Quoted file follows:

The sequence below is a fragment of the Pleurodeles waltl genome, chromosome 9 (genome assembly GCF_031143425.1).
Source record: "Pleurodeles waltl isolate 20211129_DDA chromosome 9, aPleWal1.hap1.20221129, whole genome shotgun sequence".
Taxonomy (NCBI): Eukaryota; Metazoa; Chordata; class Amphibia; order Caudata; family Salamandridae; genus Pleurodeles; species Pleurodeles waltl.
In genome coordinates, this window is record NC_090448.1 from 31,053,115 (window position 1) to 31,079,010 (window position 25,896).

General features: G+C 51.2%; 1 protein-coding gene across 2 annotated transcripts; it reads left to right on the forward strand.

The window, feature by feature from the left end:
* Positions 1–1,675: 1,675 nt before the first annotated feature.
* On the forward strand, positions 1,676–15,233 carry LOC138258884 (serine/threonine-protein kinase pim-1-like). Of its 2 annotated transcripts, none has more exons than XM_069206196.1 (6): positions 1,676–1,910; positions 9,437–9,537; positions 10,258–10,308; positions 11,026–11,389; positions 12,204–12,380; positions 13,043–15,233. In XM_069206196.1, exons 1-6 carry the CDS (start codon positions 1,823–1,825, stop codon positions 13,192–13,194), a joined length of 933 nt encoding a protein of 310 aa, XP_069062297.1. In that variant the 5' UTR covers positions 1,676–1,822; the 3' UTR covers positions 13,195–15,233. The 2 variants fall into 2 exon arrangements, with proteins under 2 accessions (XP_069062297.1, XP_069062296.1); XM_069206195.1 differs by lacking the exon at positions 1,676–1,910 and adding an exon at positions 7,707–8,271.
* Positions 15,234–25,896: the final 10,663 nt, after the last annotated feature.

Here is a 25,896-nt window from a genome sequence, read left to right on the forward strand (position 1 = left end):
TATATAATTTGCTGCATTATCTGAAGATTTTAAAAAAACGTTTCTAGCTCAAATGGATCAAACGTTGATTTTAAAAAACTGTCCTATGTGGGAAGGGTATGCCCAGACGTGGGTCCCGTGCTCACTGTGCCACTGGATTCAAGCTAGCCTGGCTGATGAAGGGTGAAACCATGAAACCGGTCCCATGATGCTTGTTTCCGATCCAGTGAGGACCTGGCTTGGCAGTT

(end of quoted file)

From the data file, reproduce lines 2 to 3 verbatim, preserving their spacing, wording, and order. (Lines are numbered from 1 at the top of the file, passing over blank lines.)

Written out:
Source record: "Pleurodeles waltl isolate 20211129_DDA chromosome 9, aPleWal1.hap1.20221129, whole genome shotgun sequence".
Taxonomy (NCBI): Eukaryota; Metazoa; Chordata; class Amphibia; order Caudata; family Salamandridae; genus Pleurodeles; species Pleurodeles waltl.